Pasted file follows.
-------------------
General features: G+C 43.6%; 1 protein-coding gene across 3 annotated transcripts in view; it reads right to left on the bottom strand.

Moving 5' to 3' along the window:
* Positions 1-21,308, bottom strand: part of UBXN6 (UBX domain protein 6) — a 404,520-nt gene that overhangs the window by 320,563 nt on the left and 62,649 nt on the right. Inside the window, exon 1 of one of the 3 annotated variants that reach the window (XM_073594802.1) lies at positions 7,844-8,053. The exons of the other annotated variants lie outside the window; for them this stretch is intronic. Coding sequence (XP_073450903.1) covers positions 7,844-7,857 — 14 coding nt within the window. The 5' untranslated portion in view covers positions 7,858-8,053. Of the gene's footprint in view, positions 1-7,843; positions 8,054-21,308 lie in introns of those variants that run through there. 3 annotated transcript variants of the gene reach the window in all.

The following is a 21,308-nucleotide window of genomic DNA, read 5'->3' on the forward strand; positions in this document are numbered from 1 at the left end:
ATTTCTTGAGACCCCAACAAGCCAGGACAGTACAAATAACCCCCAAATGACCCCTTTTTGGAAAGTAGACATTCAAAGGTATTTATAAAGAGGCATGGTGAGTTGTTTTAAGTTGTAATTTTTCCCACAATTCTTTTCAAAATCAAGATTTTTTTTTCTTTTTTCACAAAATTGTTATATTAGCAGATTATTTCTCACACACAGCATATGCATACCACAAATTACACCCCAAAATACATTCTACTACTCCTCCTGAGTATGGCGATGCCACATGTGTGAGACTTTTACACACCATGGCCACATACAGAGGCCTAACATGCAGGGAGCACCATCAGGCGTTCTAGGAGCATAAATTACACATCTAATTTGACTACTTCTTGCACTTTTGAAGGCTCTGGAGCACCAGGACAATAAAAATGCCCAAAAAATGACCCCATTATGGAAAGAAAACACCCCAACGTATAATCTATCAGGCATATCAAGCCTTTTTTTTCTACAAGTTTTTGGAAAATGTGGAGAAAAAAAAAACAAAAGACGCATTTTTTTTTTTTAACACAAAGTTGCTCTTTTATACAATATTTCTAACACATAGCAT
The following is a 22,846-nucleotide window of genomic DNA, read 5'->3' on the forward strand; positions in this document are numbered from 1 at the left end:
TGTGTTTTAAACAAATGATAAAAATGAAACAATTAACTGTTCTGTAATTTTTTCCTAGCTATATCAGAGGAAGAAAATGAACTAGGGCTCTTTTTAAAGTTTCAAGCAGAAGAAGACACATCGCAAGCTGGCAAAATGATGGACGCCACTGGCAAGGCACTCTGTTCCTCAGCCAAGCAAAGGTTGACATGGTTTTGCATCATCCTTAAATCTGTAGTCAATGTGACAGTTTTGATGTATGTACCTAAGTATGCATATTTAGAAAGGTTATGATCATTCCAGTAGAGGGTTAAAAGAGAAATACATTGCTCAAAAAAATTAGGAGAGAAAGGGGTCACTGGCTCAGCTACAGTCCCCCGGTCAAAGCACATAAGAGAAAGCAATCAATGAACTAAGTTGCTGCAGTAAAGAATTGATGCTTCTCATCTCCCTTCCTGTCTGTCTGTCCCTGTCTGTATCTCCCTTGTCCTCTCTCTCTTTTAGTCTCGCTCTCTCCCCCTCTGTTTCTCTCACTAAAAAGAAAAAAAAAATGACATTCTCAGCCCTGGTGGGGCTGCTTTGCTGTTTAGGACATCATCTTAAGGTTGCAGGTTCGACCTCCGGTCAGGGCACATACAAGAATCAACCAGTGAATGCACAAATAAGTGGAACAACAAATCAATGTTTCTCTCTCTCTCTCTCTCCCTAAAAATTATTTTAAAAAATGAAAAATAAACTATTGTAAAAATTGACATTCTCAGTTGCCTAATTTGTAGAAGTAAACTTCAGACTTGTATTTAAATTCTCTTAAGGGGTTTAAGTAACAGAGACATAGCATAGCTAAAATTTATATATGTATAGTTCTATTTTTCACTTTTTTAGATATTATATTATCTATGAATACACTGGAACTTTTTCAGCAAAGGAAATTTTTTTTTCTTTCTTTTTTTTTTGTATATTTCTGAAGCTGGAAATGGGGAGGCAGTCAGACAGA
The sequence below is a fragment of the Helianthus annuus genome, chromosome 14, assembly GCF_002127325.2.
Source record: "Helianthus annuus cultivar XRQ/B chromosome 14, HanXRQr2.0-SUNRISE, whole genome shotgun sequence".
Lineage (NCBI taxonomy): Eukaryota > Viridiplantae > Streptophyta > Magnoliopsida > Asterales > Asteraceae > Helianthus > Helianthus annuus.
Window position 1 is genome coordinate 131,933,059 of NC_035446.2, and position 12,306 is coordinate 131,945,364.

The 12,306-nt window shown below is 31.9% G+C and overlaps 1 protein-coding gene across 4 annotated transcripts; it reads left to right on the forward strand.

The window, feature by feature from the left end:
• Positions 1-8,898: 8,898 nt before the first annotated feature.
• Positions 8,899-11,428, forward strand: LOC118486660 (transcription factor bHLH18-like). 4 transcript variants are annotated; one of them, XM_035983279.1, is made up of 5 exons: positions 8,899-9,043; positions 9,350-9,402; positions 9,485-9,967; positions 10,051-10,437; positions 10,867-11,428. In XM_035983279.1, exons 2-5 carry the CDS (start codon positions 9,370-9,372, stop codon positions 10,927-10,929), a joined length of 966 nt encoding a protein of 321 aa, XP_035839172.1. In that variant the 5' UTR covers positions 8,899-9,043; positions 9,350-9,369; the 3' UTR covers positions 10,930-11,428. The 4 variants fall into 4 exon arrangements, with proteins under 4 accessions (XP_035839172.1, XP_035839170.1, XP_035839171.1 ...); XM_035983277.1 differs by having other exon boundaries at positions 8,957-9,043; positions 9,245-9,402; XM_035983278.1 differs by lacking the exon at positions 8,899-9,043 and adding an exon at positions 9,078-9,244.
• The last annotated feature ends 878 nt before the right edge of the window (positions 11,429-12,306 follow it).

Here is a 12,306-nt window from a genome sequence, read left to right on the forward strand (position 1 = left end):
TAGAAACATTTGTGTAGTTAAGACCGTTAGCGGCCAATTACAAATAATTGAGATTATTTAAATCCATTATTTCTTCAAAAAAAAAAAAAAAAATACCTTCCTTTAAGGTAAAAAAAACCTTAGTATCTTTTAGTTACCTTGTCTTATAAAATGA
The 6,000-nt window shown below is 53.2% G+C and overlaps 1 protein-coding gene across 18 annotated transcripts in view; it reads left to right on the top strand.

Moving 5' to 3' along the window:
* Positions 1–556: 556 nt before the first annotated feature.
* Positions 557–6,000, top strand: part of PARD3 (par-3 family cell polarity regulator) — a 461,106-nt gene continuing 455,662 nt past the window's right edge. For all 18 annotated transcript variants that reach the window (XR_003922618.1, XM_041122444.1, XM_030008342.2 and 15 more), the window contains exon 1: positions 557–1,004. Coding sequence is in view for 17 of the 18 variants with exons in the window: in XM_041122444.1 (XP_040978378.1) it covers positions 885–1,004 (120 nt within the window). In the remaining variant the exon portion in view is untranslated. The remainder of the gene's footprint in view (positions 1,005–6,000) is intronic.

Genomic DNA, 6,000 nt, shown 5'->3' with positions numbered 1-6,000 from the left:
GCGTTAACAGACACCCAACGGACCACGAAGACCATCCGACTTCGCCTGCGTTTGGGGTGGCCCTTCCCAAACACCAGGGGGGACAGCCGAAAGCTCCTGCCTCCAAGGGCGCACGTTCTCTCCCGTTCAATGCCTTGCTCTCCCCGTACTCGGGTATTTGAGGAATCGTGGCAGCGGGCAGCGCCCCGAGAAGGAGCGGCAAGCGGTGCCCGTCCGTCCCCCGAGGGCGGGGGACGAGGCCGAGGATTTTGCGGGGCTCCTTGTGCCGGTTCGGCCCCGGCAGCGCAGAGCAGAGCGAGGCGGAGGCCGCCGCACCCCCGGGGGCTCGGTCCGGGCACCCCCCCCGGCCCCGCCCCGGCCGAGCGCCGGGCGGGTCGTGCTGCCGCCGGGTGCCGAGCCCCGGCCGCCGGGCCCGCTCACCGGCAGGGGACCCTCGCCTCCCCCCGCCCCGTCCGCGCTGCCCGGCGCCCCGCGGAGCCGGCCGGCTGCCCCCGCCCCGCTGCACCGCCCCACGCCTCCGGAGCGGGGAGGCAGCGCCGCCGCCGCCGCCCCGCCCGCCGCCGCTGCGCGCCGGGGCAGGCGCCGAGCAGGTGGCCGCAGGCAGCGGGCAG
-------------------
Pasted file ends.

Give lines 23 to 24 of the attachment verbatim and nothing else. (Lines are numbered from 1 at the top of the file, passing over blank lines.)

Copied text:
Genomic DNA, 6,000 nt, shown 5'->3' with positions numbered 1-6,000 from the left:
GCGTTAACAGACACCCAACGGACCACGAAGACCATCCGACTTCGCCTGCGTTTGGGGTGGCCCTTCCCAAACACCAGGGGGGACAGCCGAAAGCTCCTGCCTCCAAGGGCGCACGTTCTCTCCCGTTCAATGCCTTGCTCTCCCCGTACTCGGGTATTTGAGGAATCGTGGCAGCGGGCAGCGCCCCGAGAAGGAGCGGCAAGCGGTGCCCGTCCGTCCCCCGAGGGCGGGGGACGAGGCCGAGGATTTTGCGGGGCTCCTTGTGCCGGTTCGGCCCCGGCAGCGCAGAGCAGAGCGAGGCGGAGGCCGCCGCACCCCCGGGGGCTCGGTCCGGGCACCCCCCCCGGCCCCGCCCCGGCCGAGCGCCGGGCGGGTCGTGCTGCCGCCGGGTGCCGAGCCCCGGCCGCCGGGCCCGCTCACCGGCAGGGGACCCTCGCCTCCCCCCGCCCCGTCCGCGCTGCCCGGCGCCCCGCGGAGCCGGCCGGCTGCCCCCGCCCCGCTGCACCGCCCCACGCCTCCGGAGCGGGGAGGCAGCGCCGCCGCCGCCGCCCCGCCCGCCGCCGCTGCGCGCCGGGGCAGGCGCCGAGCAGGTGGCCGCAGGCAGCGGGCAG